Technology has exploded in the past two decades to the point where smartphones and mobile devices are essential to day-to-day functions. You can control your thermostat, garage door, and lights with your phone. Today more so than ever, children and teenagers have free access to smartphones and concern is growing about the negative consequences unlimited access to smartphones could have on younger generations who are growing up with access to technology no other generation has been exposed to at such a younTg age.

Concerns are not just from the protective and conscientious parent but from investors like Jana Partners and CalSTRS, who own roughly $2 billion in Apple Stock. Jana Partners and CalSTRS are calling for Apple to study the effects its products have on children. “We believe the long-term health of [Apple’s] youngest customers and the health of society, our economy, and the company itself are inextricably linked,” said the investors in an open letter. Investors noted that Apple makes the majority of profit through the sale of hardware and don’t think the amount of time spent on products will affect its business model.

Media Consumption

Do Apple investors have a basis for their requests? In 2015, Common Sense Media (CSM) published its startling research on media consumption by children ages 8-18. CSM’s investigation revealed that 84% of children have at least one smartphone in their home and 67% own smartphones. Having a smartphone isn’t of the utmost concern but the study showed a surprising amount of screen time by children including phones, television, and video games. Teenagers (ages 13-18) average nearly 9 hours of entertainment media use a day, excluding time at school or for homework. Similarly, children ages 8-12 average nearly 6 hours of entertainment media use per day.

Health Effects of Excessive Media Consumption

The excessive screen time by the average American teenager or pre-teen isn’t without consequence. Traditionally parents have been concerned about the health consequences of television, computer, and smartphone use because children are physically inactive during that time. The latest research suggests that mental health is the most significant health concern for the youngest generations. In their letter to Apple, Investors cited early research showing the adverse effects phone usage has had on children, such as being distracted in the classroom, higher risks of depression and suicide, and sleep deprivation. One survey in 2016 revealed that 50% of teens feel addicted to their phones.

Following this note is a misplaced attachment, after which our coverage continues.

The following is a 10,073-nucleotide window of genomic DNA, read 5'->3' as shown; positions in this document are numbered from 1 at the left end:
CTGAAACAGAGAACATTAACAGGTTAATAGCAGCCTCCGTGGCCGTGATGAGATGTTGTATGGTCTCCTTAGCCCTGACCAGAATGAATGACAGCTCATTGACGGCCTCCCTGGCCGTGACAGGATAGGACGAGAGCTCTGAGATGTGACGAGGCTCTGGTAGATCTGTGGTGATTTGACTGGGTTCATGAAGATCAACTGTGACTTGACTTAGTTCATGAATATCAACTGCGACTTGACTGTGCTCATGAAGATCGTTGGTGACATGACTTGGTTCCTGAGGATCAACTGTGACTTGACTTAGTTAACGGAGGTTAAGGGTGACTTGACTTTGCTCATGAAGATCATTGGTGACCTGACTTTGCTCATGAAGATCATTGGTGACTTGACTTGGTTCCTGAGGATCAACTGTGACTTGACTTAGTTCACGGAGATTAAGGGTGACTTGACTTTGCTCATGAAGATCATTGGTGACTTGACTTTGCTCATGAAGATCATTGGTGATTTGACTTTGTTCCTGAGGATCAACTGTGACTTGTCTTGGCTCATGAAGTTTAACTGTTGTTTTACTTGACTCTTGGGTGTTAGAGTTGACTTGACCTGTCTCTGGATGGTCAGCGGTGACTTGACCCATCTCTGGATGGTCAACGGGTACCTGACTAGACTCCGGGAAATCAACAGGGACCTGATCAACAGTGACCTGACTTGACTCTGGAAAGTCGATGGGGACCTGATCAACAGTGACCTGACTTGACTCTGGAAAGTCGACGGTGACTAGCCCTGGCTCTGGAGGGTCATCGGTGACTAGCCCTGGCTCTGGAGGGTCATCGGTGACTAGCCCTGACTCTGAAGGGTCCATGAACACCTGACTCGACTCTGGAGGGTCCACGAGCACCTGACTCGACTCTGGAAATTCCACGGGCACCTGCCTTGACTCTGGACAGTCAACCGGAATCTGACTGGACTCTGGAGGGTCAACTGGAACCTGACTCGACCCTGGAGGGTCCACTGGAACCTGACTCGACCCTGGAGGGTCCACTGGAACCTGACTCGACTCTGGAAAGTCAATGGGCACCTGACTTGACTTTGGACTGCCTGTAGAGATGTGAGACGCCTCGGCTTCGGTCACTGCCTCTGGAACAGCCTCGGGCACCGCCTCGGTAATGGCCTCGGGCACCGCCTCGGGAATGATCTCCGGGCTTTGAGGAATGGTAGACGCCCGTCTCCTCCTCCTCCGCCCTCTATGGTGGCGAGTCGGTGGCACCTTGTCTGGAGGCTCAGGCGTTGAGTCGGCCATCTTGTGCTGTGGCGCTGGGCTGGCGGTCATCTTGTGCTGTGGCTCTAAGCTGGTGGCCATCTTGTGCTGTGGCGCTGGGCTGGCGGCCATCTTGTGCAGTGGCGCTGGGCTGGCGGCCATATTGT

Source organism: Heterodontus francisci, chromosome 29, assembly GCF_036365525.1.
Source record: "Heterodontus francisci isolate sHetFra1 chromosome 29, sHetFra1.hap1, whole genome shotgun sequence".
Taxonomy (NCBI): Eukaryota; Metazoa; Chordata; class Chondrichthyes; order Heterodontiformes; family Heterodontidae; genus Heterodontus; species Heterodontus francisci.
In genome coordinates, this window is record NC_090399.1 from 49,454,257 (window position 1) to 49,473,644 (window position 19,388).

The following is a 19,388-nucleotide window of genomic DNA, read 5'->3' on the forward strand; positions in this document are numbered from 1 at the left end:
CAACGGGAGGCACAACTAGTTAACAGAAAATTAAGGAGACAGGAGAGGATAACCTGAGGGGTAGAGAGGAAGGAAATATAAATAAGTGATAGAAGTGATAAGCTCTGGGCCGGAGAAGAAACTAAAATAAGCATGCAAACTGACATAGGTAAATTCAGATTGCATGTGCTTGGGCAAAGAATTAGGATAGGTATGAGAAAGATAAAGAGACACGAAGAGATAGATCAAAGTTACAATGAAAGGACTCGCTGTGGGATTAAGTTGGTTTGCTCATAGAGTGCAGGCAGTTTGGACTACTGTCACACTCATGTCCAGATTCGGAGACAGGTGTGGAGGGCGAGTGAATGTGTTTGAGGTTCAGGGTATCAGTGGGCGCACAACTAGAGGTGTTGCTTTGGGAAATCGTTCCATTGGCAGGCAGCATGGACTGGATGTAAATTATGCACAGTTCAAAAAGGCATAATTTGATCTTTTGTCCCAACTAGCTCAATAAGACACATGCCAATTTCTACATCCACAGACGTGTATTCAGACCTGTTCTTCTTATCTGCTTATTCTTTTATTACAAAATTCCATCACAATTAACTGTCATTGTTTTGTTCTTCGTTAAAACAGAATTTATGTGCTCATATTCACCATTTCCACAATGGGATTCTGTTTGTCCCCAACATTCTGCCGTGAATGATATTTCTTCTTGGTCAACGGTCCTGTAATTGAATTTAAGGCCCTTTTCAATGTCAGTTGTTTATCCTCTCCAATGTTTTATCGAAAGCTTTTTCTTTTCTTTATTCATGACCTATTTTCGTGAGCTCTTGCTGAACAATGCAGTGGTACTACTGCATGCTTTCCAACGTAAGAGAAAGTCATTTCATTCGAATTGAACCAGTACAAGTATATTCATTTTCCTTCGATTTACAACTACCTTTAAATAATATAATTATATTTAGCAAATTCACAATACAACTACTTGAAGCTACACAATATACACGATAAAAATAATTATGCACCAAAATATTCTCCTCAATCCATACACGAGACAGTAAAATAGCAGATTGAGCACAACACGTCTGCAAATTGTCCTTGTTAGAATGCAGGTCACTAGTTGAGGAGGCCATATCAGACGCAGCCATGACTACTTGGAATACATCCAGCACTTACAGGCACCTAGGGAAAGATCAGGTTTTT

“It’s not an exaggeration to describe iGen as being on the brink of the worst mental health crisis in decades,” Jean Twenge, a professor of psychology at San Diego State University. Twenge notes how phone usage reduces the face-to-face interaction between children where children learn to read each other’s emotions and support each other. Time spent with other people in person is one of the best predictors of mental health. As face-to-face interactions were replaced by social media and phone apps, children have become more likely to say they’re anxious, depressed, and have thought about suicide.

Mental Health Issues on the Rise

A nationwide survey conducted by the U.S. Department of Health and Human Services revealed a 60% increase in the number of adolescents who reported at least one depressive episodes between 2010 and 2016. The Center for Disease Control and Prevention (CDC) has noted a significant rise in suicides in individuals ages 10 to 19. The research reveals that young women are suffering the most. Suicide rates among teen girls have reached a 40-year high after suicide rates remained steady or declined during the 1990s and early 2000s. Twenge, who authored the book iGen, examined how today’s super-connected teens may be less happy and less prepared for adulthood than past generations.

Twenge’s research revealed that kids who spent more than three hours a day on a smartphone or other electronic device were 34% more likely to suffer at least one suicide-related outcome—including feeling hopeless or seriously considering suicide—than kids who used devices two hours a day or less. Additionally, daily social media use in children was linked to a 13% increase in depressive symptoms when compared to less frequent social media use.

Are Smartphones to Blame?

Twenge notes that the research doesn’t prove a cause and effect relationship exists but notes that there isn’t another viable reason for the sudden spike in teenage suicide and depression. Frances Jensen, chair of neurology at the University of Pennsylvania’s Perelman School of Medicine, notes that giving a young person full access to an internet connected device “may be playing with fire.” Jensen notes that social media use, especially on smartphones, affects the development of a young person’s brain, which has been associated with depression and addiction disorders.

Currently, there are no uniform recommendations for phone use, and the decision is best left to parents to decide how to manage their child’s smartphone use. Additional research is needed to strengthen the relationship between smartphone use and adolescent mental health, but the evidence that currently exists suggests that excessive smartphone use could have devastating mental health effects in children.